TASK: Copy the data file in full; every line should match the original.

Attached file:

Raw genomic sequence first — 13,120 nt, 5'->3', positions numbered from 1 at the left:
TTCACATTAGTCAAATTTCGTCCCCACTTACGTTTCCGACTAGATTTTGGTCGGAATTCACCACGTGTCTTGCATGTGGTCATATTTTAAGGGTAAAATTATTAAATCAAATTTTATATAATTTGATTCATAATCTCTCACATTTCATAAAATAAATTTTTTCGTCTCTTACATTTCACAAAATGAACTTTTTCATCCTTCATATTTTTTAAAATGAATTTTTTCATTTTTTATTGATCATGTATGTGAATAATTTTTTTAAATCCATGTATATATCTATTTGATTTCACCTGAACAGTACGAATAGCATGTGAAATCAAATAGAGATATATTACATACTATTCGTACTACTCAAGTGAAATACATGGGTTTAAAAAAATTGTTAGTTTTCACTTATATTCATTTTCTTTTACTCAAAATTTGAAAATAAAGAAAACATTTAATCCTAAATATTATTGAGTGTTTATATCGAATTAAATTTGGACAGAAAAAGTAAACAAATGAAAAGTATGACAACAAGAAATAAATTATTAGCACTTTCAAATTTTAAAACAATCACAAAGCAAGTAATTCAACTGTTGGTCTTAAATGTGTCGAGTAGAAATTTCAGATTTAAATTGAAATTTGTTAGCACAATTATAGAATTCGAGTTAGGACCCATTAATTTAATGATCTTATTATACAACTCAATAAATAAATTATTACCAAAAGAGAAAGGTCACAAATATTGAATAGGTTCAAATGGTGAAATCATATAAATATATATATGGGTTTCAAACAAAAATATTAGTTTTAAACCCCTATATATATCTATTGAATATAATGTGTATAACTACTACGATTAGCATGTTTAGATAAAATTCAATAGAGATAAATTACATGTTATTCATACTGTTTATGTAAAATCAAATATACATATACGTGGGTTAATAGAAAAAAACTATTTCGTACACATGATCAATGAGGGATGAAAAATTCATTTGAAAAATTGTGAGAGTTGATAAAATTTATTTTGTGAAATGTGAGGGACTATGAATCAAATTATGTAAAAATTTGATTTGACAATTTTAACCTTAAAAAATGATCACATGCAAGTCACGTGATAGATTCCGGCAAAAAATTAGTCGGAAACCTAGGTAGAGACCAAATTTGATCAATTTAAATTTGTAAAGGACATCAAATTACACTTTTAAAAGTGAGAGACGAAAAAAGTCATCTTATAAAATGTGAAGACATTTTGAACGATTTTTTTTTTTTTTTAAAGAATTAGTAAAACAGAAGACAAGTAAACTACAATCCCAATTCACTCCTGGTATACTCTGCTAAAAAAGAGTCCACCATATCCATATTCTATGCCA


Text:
Raw genomic sequence first — 13,120 nt, 5'->3', positions numbered from 1 at the left:
TTCACATTAGTCAAATTTCGTCCCCACTTACGTTTCCGACTAGATTTTGGTCGGAATTCACCACGTGTCTTGCATGTGGTCATATTTTAAGGGTAAAATTATTAAATCAAATTTTATATAATTTGATTCATAATCTCTCACATTTCATAAAATAAATTTTTTCGTCTCTTACATTTCACAAAATGAACTTTTTCATCCTTCATATTTTTTAAAATGAATTTTTTCATTTTTTATTGATCATGTATGTGAATAATTTTTTTAAATCCATGTATATATCTATTTGATTTCACCTGAACAGTACGAATAGCATGTGAAATCAAATAGAGATATATTACATACTATTCGTACTACTCAAGTGAAATACATGGGTTTAAAAAAATTGTTAGTTTTCACTTATATTCATTTTCTTTTACTCAAAATTTGAAAATAAAGAAAACATTTAATCCTAAATATTATTGAGTGTTTATATCGAATTAAATTTGGACAGAAAAAGTAAACAAATGAAAAGTATGACAACAAGAAATAAATTATTAGCACTTTCAAATTTTAAAACAATCACAAAGCAAGTAATTCAACTGTTGGTCTTAAATGTGTCGAGTAGAAATTTCAGATTTAAATTGAAATTTGTTAGCACAATTATAGAATTCGAGTTAGGACCCATTAATTTAATGATCTTATTATACAACTCAATAAATAAATTATTACCAAAAGAGAAAGGTCACAAATATTGAATAGGTTCAAATGGTGAAATCATATAAATATATATATGGGTTTCAAACAAAAATATTAGTTTTAAACCCCTATATATATCTATTGAATATAATGTGTATAACTACTACGATTAGCATGTTTAGATAAAATTCAATAGAGATAAATTACATGTTATTCATACTGTTTATGTAAAATCAAATATACATATACGTGGGTTAATAGAAAAAAACTATTTCGTACACATGATCAATGAGGGATGAAAAATTCATTTGAAAAATTGTGAGAGTTGATAAAATTTATTTTGTGAAATGTGAGGGACTATGAATCAAATTATGTAAAAATTTGATTTGACAATTTTAACCTTAAAAAATGATCACATGCAAGTCACGTGATAGATTCCGGCAAAAAATTAGTCGGAAACCTAGGTAGAGACCAAATTTGATCAATTTAAATTTGTAAAGGACATCAAATTACACTTTTAAAAGTGAGAGACGAAAAAAGTCATCTTATAAAATGTGAAGACATTTTGAACGATTTTTTTTTTTTTTTAAAGAATTAGTAAAACAGAAGACAAGTAAACTACAATCCCAATTCACTCCTGGTATACTCTGCTAAAAAAGAGTCCACCATATCCATATTCTATGCCA